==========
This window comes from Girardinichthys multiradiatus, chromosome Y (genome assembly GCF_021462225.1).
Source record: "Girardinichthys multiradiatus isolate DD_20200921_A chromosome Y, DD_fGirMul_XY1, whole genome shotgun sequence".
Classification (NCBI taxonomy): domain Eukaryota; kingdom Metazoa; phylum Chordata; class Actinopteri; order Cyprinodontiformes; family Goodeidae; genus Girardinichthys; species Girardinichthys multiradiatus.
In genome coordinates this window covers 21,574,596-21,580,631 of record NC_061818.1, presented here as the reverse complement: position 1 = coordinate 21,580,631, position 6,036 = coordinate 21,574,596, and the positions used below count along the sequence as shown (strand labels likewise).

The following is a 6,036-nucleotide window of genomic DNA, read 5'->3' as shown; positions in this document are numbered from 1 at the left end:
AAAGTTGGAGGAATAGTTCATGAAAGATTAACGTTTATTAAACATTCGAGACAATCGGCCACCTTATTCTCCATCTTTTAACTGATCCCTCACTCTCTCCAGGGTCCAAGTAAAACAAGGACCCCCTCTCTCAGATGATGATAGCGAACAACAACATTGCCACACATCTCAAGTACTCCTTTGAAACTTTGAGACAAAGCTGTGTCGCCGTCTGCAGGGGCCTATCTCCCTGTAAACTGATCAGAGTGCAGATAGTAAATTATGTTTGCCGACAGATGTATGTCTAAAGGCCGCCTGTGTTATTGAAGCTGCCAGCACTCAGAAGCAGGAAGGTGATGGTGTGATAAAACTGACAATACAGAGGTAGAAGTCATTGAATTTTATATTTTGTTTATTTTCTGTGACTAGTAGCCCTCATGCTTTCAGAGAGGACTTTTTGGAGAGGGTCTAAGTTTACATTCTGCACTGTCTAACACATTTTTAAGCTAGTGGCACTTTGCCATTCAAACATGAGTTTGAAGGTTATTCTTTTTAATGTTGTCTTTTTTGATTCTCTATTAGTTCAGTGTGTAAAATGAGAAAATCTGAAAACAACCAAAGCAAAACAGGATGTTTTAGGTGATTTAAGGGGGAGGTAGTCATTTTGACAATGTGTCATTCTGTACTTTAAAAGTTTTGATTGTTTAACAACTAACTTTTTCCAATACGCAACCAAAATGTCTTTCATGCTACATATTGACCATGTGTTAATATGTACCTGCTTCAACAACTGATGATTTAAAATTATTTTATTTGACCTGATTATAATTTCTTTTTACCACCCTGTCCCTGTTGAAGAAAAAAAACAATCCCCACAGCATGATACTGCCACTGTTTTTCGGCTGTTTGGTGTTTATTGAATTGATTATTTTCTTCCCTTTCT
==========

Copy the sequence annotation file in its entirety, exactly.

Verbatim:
This window comes from Girardinichthys multiradiatus, chromosome Y (genome assembly GCF_021462225.1).
Source record: "Girardinichthys multiradiatus isolate DD_20200921_A chromosome Y, DD_fGirMul_XY1, whole genome shotgun sequence".
Classification (NCBI taxonomy): domain Eukaryota; kingdom Metazoa; phylum Chordata; class Actinopteri; order Cyprinodontiformes; family Goodeidae; genus Girardinichthys; species Girardinichthys multiradiatus.
In genome coordinates this window covers 21,574,596-21,580,631 of record NC_061818.1, presented here as the reverse complement: position 1 = coordinate 21,580,631, position 6,036 = coordinate 21,574,596, and the positions used below count along the sequence as shown (strand labels likewise).

The following is a 6,036-nucleotide window of genomic DNA, read 5'->3' as shown; positions in this document are numbered from 1 at the left end:
AAAGTTGGAGGAATAGTTCATGAAAGATTAACGTTTATTAAACATTCGAGACAATCGGCCACCTTATTCTCCATCTTTTAACTGATCCCTCACTCTCTCCAGGGTCCAAGTAAAACAAGGACCCCCTCTCTCAGATGATGATAGCGAACAACAACATTGCCACACATCTCAAGTACTCCTTTGAAACTTTGAGACAAAGCTGTGTCGCCGTCTGCAGGGGCCTATCTCCCTGTAAACTGATCAGAGTGCAGATAGTAAATTATGTTTGCCGACAGATGTATGTCTAAAGGCCGCCTGTGTTATTGAAGCTGCCAGCACTCAGAAGCAGGAAGGTGATGGTGTGATAAAACTGACAATACAGAGGTAGAAGTCATTGAATTTTATATTTTGTTTATTTTCTGTGACTAGTAGCCCTCATGCTTTCAGAGAGGACTTTTTGGAGAGGGTCTAAGTTTACATTCTGCACTGTCTAACACATTTTTAAGCTAGTGGCACTTTGCCATTCAAACATGAGTTTGAAGGTTATTCTTTTTAATGTTGTCTTTTTTGATTCTCTATTAGTTCAGTGTGTAAAATGAGAAAATCTGAAAACAACCAAAGCAAAACAGGATGTTTTAGGTGATTTAAGGGGGAGGTAGTCATTTTGACAATGTGTCATTCTGTACTTTAAAAGTTTTGATTGTTTAACAACTAACTTTTTCCAATACGCAACCAAAATGTCTTTCATGCTACATATTGACCATGTGTTAATATGTACCTGCTTCAACAACTGATGATTTAAAATTATTTTATTTGACCTGATTATAATTTCTTTTTACCACCCTGTCCCTGTTGAAGAAAAAAAACAATCCCCACAGCATGATACTGCCACTGTTTTTCGGCTGTTTGGTGTTTATTGAATTGATTATTTTCTTCCCTTTCT